Accepted Paper:

Restoring a photographic record of the Marquesan past: The St George Expedition to the South Sea Islands, 1924-25  


Natasha McKinney

Paper short abstract:

The paper is focused on the limitations and potential of the photographic records from the St George Expedition to the Marquesas Islands, 1924-25, led by James Hornell.

Paper long abstract:

This paper focuses on the 1924-1925 St George Expedition to the South Sea Islands, directed by marine zoologist and ethnologist James Hornell, and the photographic record and object collection deriving from the expedition's visit to the Marquesas Islands in French Polynesia. The expedition was the first and the last to be undertaken by the Scientific Expeditionary Research Association, which was established in 1922, with an Advisory Council made up of representatives from British scientific societies, and including leading anthropologists. Hornell defined the ethnological aims of the expedition in narrow terms and clearly considered himself as participating in 'salvage anthropology'. His enquiries and collecting were almost exclusively focussed on gathering evidence relating to the Marquesan past, rather than on contemporary life in the islands. Hornell, like others, considered there to be little value in examining post-contact Marquesan society, which had been dramatically affected by contact and colonisation. The photographs from the Expedition, now in the Museum of Archaeology and Anthropology in Cambridge, are a visual manifestation of Hornell's research agenda, featuring megalithic architecture, and portraits of elderly, tattooed Marquesans. Thus, the expedition records taken as a whole present a limited view of Marquesan society, and represent a missed opportunity to more fully record knowledge and practices in the early twentieth century. However, the objects (now in the British Museum, MAA and the Pitt Rivers Museum) and the photographs are rare examples of their kind and the contemporary relevance of the collection for Marquesans is significant.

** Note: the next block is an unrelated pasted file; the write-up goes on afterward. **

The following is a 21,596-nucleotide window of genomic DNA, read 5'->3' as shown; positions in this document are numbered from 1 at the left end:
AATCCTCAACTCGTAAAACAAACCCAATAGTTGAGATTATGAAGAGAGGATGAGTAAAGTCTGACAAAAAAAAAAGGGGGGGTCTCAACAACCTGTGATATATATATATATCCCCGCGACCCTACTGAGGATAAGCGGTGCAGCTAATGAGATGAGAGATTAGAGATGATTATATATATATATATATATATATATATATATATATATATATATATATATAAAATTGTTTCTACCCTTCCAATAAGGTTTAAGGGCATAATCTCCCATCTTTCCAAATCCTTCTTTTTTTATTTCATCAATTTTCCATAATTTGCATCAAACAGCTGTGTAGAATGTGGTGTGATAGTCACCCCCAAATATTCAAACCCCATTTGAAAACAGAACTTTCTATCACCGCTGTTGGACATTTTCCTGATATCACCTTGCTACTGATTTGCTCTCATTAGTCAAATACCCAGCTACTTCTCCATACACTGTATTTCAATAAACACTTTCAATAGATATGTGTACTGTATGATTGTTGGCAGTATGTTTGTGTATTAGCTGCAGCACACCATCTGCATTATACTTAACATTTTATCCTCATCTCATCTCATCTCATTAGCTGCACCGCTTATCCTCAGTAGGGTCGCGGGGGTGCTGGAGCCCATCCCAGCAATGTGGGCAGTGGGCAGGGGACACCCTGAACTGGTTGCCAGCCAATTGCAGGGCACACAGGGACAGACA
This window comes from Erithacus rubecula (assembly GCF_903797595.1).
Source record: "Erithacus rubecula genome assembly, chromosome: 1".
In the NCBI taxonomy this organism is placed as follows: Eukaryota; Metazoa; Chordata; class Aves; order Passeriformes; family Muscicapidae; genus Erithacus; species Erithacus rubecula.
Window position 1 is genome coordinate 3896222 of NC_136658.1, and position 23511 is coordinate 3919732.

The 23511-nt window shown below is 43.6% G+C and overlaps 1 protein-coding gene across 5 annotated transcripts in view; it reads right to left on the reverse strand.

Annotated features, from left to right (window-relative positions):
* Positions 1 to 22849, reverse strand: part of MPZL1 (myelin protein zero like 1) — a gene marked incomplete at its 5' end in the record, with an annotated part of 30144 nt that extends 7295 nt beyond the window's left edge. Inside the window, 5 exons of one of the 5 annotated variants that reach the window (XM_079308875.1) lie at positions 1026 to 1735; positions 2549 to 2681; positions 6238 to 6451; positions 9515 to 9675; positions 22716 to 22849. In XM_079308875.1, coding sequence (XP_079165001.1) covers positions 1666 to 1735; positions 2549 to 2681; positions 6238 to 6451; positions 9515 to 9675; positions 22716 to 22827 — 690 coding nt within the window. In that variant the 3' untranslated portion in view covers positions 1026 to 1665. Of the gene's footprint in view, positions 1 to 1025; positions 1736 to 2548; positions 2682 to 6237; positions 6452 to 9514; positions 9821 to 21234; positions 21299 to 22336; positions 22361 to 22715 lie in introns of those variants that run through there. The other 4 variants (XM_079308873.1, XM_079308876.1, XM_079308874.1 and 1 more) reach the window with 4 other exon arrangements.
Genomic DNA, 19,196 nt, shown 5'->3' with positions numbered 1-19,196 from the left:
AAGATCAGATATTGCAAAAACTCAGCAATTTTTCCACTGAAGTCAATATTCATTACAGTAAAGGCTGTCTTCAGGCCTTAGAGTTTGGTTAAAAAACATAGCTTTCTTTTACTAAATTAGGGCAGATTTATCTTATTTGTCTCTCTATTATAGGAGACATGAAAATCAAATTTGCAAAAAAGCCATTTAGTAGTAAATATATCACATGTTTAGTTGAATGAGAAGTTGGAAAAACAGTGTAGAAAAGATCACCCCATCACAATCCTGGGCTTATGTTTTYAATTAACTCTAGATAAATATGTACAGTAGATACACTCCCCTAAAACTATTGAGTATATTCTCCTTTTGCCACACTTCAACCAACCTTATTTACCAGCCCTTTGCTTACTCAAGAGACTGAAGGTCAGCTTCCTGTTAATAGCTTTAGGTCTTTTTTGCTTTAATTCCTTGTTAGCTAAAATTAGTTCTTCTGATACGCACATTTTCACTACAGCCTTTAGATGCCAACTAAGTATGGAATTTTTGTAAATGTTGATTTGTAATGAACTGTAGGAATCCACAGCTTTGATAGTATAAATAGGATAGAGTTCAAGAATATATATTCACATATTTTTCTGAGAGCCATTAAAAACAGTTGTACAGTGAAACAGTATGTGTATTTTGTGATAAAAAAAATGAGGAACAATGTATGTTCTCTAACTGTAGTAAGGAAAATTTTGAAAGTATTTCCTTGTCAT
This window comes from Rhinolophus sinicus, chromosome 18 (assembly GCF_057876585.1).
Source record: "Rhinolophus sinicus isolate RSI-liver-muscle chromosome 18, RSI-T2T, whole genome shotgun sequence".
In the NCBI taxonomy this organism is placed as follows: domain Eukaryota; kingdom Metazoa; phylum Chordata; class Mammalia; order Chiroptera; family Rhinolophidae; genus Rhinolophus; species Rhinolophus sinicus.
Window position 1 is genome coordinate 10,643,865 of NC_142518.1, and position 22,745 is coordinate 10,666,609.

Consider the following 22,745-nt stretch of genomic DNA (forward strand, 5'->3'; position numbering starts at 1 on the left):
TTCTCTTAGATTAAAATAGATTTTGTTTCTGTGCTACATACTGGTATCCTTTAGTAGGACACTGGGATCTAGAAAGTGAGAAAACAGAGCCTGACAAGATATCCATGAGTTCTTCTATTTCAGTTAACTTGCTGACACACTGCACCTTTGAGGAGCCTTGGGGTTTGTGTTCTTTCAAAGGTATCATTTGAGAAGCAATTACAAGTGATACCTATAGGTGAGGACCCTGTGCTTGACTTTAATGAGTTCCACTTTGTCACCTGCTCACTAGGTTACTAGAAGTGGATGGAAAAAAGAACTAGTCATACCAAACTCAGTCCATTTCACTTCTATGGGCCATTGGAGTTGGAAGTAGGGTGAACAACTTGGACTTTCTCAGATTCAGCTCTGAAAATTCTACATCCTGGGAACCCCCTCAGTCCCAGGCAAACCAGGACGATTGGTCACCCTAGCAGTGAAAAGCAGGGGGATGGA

Panel P05
Reviving the archives as pictorial histories